'Medea found me, really!'

'Medea found me, really!'

When Noella Ferrao was in college, a teacher made a comment that stuck with her — that the younger generation don’t passionately believe in anything or aren’t willing to die for what they love. After swimming around in the corporate world for a year, she found something she’s willing to give up everything for — theatre.

Whether it’s acting, directing, scriptwriting or researching, Noella loves it all. “I realised in 2014 that theatre is something I’m willing to fight for. And I want the theatre scene to thrive in the city I’m living in. This is when I decided to take it up full time,” she says. With a rich resume that includes college plays, inter-collegiate festivals, short skits and improv sessions, she recently directed her first production at Mount Carmel College (MCC). Called ‘Medea’, the play is based on Euripides’ script of the same name. “It’s the story of a woman out for revenge because she has been wronged by her husband.”

Initially, she wanted to write her own script, but the story of Medea inspired her when she ran into it. “Medea found me, really! I was going through a horrible breakup at the time, and when I read ‘Medea’, I was comforted by the story. So I rewrote it — simplified the archaic language  and made it more accessible.” But this doesn’t mean she’s looking out for revenge, she adds with a laugh. “It’s about a woman who is left with nothing and no one, with only herself and her intelligence. And she’s seeking closure, although in a more dramatic way. Every woman has her own way of finding closure. I can relate to it and I know it’s not just me — it speaks to women of all ages. ”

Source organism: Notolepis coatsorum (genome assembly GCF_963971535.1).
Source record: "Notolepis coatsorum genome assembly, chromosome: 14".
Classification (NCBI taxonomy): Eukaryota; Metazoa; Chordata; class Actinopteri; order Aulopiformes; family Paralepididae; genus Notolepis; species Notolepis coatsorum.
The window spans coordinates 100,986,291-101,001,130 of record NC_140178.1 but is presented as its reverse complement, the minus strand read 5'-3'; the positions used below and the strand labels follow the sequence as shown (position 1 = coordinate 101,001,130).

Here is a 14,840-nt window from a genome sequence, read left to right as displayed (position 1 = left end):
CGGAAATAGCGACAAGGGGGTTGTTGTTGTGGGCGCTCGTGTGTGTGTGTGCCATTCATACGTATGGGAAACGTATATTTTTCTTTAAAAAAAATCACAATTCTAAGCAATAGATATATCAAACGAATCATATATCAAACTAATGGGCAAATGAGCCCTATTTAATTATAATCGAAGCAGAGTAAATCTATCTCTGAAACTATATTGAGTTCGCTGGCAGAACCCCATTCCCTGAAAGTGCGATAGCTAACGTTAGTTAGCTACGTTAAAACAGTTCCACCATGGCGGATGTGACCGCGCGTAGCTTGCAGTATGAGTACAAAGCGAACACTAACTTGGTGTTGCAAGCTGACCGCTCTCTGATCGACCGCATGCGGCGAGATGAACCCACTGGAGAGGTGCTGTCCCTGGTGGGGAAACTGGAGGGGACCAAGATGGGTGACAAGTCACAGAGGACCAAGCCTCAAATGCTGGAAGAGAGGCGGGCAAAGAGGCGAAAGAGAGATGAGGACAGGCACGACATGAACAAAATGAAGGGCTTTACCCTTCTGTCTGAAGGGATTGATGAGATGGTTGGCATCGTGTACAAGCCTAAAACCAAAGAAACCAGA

So, how did Noella find this closure? “I started living alone and doing the most mundane things like cooking and cleaning. And I found a purpose to life; I’m a stronger person now.”

What’s unique about her production is that it’s process oriented. “What I’ve found in Bengaluru is that people just decide to do a play one day, find a script, assign characters and have a run through with one month of intense rehearsals. But when you take a process-oriented route, you get to build the character over a period of time.” This play features the Dramatics Association members of MCC and the team began practicing even before they had a script in hand. “I’d do workshops with them, sensation and movement modules, and when we got the script, we worked on it slowly. Every actor plays multiple roles and at times, three to four girls play the same character.” The all-girls cast is another highlight of the play. “This way, we were able to break gender barriers,” adds Noella.

A theatre junkie, she mentions that inspiration comes from necessity. “When I started working on ‘Medea’, I needed it. It was something I wanted but also needed. It’s true of all plays — you learn something from them.” 

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